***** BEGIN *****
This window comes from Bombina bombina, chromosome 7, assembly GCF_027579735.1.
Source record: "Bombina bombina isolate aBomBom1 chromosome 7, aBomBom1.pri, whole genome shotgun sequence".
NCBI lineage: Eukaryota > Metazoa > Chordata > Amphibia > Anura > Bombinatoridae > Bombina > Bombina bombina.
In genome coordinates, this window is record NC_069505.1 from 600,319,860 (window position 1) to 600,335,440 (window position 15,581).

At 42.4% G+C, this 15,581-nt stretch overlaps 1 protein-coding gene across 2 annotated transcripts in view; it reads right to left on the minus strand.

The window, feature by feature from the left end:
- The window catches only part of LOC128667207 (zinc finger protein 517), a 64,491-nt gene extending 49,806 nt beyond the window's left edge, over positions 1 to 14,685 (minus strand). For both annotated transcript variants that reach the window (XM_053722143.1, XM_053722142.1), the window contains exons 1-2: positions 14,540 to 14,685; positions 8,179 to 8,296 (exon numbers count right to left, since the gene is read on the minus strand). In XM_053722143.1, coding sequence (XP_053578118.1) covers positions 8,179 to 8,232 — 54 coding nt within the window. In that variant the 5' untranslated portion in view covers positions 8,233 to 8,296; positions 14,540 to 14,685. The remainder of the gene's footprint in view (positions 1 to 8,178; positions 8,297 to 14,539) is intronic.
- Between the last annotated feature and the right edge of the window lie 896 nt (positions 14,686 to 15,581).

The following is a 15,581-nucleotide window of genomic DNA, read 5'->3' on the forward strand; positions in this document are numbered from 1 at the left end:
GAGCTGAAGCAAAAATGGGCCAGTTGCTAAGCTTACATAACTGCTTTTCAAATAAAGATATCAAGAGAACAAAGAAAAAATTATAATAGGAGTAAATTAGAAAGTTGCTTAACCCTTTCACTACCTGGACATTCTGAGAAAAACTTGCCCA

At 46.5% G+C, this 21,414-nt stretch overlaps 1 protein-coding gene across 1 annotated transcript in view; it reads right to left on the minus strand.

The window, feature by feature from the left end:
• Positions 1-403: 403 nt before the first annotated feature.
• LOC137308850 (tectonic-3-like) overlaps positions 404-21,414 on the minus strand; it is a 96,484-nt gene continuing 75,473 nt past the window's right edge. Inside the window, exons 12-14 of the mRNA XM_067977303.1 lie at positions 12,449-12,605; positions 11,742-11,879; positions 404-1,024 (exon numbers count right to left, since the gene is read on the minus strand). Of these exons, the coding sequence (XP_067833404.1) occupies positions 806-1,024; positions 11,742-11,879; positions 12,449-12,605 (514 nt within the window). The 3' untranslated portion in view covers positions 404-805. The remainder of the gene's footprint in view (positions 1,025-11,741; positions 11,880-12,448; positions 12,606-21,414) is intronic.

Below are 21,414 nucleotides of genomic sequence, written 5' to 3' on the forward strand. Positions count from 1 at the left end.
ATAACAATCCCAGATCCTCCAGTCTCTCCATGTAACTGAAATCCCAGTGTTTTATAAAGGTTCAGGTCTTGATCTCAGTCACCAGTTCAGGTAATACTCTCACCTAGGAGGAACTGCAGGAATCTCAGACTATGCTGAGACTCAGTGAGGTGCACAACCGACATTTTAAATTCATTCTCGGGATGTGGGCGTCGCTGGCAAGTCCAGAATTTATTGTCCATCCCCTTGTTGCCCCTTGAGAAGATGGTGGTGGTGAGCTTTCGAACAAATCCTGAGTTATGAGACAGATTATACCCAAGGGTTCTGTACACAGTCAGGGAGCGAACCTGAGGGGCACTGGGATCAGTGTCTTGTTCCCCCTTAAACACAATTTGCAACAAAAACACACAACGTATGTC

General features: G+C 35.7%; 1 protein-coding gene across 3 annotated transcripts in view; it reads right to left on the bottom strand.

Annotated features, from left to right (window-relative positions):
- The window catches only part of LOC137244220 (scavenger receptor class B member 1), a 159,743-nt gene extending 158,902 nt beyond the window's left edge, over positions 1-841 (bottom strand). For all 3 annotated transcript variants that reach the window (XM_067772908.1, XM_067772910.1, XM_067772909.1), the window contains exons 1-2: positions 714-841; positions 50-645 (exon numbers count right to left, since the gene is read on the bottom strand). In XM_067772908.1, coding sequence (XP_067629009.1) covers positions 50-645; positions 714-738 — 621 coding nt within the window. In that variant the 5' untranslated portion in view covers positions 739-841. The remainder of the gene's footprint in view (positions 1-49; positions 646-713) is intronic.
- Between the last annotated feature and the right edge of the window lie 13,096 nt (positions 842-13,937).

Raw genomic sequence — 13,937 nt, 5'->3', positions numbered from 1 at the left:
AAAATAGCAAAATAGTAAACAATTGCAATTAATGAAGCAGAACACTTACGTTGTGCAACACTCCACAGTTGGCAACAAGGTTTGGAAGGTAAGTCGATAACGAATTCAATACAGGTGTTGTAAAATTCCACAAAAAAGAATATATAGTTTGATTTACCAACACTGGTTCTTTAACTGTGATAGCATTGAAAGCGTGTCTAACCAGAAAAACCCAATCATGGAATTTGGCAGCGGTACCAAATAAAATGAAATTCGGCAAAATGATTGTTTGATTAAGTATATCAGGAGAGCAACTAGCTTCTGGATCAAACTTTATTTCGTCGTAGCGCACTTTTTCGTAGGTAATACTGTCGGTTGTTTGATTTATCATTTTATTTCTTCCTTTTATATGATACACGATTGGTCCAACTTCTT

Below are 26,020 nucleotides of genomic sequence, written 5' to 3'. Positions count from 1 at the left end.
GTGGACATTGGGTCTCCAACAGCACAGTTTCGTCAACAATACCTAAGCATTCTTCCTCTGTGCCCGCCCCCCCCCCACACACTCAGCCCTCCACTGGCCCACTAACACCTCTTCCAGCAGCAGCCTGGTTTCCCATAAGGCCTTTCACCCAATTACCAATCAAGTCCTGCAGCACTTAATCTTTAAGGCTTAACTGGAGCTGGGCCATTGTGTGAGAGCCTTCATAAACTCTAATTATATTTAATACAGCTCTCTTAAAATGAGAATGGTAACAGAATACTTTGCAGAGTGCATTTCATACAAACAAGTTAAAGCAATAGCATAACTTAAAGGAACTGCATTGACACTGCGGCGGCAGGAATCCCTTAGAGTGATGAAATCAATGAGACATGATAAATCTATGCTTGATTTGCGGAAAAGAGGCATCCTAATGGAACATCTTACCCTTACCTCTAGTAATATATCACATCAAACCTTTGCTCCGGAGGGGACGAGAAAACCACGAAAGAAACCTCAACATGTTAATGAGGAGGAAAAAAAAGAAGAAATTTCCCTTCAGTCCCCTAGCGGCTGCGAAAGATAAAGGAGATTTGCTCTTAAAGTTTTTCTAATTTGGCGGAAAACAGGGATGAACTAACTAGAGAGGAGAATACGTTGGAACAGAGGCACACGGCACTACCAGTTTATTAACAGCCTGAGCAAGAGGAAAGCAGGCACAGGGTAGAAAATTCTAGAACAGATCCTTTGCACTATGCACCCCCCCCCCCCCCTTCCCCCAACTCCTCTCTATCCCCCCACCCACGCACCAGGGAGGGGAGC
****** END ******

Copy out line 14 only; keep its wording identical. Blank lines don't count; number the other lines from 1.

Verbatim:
• LOC137308850 (tectonic-3-like) overlaps positions 404-21,414 on the minus strand; it is a 96,484-nt gene continuing 75,473 nt past the window's right edge. Inside the window, exons 12-14 of the mRNA XM_067977303.1 lie at positions 12,449-12,605; positions 11,742-11,879; positions 404-1,024 (exon numbers count right to left, since the gene is read on the minus strand). Of these exons, the coding sequence (XP_067833404.1) occupies positions 806-1,024; positions 11,742-11,879; positions 12,449-12,605 (514 nt within the window). The 3' untranslated portion in view covers positions 404-805. The remainder of the gene's footprint in view (positions 1,025-11,741; positions 11,880-12,448; positions 12,606-21,414) is intronic.